Word on Fire

Paul writes to Timothy

'I remind you to fan into flame the gift of God, which is in you'
(2Tim 1:6)


so, to help the church with this, we offer this brief word, because

“Is not my word like fire,” declares the Lord'
(Jeremiah 23:29)


The Church of England's Babylon Exile


As I wept before God, he spoke to me and told me to turn to the book of the prophet Jeremiah. As I opened my bible, he referred me to chapter 25: 1-11. His voice had been so clear that my hands shook as I turned to the page. I sensed that the early verses were merely a preparation and that I was meant to focus on verse 11. I read from the beginning of the chapter about a people who had provoked God by failing to listen to him and by their evil practices, and how God was going to remove their joy, prosperity, and guidance. Finally, verse 11…

This whole country will become a desolate wasteland, and these nations will serve the king of Babylon for seventy years.

‘What does this mean, Lord?’, I asked. Because I was interceding about the Church, I felt this somehow applied to it. ‘Are you saying that the Church of England will be sent in to exile?’ I was astounded at the inference that jumped out at me from the page. ‘Yes’ the Lord replied, ‘I am abandoning the Church of England to Babylon’. I was stunned! Although I myself – and many others too - had been frustrated, mystified, even angered by the Church’s tone and direction, this revelation seemed almost impossible to have come from God.

I knew deep down that Father saw my shock, and he said to me ‘Jeremiah 3:11’. So I turned there and read:

The LORD said to me, “Faithless Israel is more righteous than unfaithful Judah

His voice was clear to me, so I read ... and re-read … and then asked ‘What does it mean, Father?’. ‘Let me show you’, he gently said. ‘Look now at chapter 1 verse 3’. Turning the page, I read:

… through the reign of Jehoiakim son of Josiah king of Judah, down to the fifth month of the eleventh year of Zedekiah son of Josiah king of Judah, when the people of Jerusalem went into exile.

I thought that this time I must have misheard. This is just names and dates, I thought, but Father spoke again. ‘You heard me correctly’ he said ‘In time you will see what they mean, if you remember what I have shown you, and listen.’ Over the coming weeks I prayed, studied, and prayed more about this.

I recalled that long ago God had brought judgement upon King Solomon for marriage with non-Israelites. His wives turned his heart after other gods, and false religion spread amongst the people. Because of this, God would tear the kingdom from Solomon, and tear Israel itself apart (1Kings 11:1-13). Under Solomon’s son, Rehoboam, this came about. The nation divided into Israel and Judah. The remnant of Judah remained with the King, whilst Israel was occupied by the invading armies of Assyria. Under Assyrian rule, false gods were influential to Israel, and true faith faltered. Judah was the bastion of what we might call ‘biblical’ belief.

What did this have to do with the Lord’s word to me? It seemed to me that he was saying that ‘the kingdom’ – loosely meaning, in this context – his people, or the people of faith, had split, with many no longer part of the church or even professing bible-based faith. They were ‘faithless Israel’. Meanwhile it seemed the Church of England claimed to be a remnant, the church of the nation, a ‘Judah’. God was saying that those outside the church, who professed little or no organised faith, were more righteous than those within the Church who professed yet did not practice biblical faith. They were a ‘Judah’ claiming to speak for God, yet no longer listening! So God was giving the Church of England into Babylon!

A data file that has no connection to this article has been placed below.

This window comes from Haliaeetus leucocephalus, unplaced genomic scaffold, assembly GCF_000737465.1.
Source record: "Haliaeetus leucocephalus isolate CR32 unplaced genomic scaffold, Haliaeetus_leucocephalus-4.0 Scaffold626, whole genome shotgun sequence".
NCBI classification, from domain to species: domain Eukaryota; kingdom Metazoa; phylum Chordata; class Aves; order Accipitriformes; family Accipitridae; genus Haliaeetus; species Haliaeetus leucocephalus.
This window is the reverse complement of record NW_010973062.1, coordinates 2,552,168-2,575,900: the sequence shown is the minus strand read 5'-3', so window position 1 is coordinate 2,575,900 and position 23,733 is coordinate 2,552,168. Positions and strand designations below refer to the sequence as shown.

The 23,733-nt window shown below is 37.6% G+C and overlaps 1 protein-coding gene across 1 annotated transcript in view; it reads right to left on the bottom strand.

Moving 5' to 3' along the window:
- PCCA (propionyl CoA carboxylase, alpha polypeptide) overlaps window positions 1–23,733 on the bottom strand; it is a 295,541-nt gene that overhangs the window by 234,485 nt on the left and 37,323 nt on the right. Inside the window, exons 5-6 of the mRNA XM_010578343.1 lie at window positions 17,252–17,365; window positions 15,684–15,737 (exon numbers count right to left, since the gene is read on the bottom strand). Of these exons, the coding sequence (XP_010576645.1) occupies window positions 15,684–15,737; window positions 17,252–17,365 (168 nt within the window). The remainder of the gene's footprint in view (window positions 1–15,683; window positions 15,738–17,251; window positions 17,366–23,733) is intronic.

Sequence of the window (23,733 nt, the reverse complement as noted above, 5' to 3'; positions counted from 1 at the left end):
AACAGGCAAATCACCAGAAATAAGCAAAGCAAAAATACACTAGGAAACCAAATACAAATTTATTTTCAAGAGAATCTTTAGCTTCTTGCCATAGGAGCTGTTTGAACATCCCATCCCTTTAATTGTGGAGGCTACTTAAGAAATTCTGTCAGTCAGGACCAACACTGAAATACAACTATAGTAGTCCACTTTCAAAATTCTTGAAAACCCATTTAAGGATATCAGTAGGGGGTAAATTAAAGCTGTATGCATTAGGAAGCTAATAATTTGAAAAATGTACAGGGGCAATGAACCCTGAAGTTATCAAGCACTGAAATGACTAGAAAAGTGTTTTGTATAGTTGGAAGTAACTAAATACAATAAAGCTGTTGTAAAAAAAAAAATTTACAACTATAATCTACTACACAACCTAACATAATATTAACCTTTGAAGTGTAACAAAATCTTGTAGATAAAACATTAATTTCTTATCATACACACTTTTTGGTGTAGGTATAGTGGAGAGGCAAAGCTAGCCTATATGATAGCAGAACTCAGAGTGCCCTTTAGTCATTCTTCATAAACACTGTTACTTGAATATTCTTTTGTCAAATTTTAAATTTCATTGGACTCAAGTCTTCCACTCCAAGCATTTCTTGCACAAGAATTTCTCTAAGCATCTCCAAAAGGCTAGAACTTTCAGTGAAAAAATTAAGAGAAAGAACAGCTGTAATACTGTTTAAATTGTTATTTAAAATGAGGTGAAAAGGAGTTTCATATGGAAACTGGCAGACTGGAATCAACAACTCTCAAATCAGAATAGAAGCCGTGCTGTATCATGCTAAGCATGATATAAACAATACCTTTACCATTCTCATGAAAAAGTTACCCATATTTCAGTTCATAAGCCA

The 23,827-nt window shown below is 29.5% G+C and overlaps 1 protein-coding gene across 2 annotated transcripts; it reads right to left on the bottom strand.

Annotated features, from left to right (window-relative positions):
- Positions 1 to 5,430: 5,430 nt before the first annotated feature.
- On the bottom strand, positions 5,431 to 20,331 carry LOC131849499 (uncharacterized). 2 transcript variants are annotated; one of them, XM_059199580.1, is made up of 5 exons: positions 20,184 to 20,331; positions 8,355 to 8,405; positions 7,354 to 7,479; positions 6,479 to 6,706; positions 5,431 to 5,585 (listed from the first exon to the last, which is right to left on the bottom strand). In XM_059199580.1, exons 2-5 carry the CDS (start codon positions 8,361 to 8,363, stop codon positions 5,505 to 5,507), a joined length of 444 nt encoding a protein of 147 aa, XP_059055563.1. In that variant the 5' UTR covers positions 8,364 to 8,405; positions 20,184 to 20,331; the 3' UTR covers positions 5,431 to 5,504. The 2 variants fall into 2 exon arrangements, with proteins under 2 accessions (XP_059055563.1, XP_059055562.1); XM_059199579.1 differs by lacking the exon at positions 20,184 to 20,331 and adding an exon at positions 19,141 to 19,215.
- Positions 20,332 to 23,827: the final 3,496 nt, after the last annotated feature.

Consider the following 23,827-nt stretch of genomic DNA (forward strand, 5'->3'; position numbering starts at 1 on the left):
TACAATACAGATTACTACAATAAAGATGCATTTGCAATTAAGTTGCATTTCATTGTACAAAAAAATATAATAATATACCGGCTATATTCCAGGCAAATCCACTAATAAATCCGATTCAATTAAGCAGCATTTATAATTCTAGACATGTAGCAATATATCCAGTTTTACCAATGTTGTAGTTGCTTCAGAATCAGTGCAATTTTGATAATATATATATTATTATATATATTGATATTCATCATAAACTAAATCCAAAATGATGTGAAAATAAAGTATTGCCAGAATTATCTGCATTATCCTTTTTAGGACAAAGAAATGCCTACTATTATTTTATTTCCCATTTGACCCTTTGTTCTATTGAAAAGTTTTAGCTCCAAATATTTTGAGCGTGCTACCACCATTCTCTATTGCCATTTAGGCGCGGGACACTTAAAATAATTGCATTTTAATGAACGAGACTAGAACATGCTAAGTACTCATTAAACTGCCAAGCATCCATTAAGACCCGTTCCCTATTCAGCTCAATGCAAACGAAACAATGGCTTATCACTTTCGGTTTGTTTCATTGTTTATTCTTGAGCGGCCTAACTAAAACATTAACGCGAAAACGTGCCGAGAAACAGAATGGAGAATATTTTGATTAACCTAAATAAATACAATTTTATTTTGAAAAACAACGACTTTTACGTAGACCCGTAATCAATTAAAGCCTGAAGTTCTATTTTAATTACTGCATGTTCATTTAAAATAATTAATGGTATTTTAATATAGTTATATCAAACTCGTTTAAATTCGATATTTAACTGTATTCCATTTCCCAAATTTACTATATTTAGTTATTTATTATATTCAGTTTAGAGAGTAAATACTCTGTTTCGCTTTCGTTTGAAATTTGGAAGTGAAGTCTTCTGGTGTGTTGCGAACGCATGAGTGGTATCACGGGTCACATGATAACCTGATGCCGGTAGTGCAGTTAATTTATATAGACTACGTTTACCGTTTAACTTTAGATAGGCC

But who was meant by ‘Zedekiah’, and did the dates of Jer 1:3 mean anything to the prophecy? Names always mean something in the bible. They are not just names in the sense of being just a word by which to identify someone. They also identify the character of a person or place and bring significance to their circumstances. ‘Zedekiah’, I discovered, means ‘God is righteous’. The person represented by Zedekiah would be a righteous man or woman of God. As I studied the historical Zedekiah I found that he had earlier been known as Mattaniah (2Kings 24:17). Mattaniah means ‘gift of God’ . As my mind began to interpret the revelation within the context of events which were happening at that time, things began to fall into place.

The life of the Church of England was big news in the media back in 2002. For those who do not have cause to remember, the most significant happening was the choosing of a new Archbishop of Canterbury to lead the worldwide Anglican Communion. The Rt Revd George Carey, the outgoing Archbishop, had been a bold and brave choice when he was appointed to the office. He was an evangelical, and one who not only supported but also encouraged the gifts of the Spirit. A charismatic, Spirit-filled, biblical and righteous man. A superbly inspiring bible teacher and preacher. For any Christian in England who counted themselves as biblical, born-again, and Spirit-filled – and particularly for those who were also Anglican – George Carey’s appointment was spoken of as a ‘gift from God’. He had been a ‘Mattaniah’, a ‘Zedekiah’.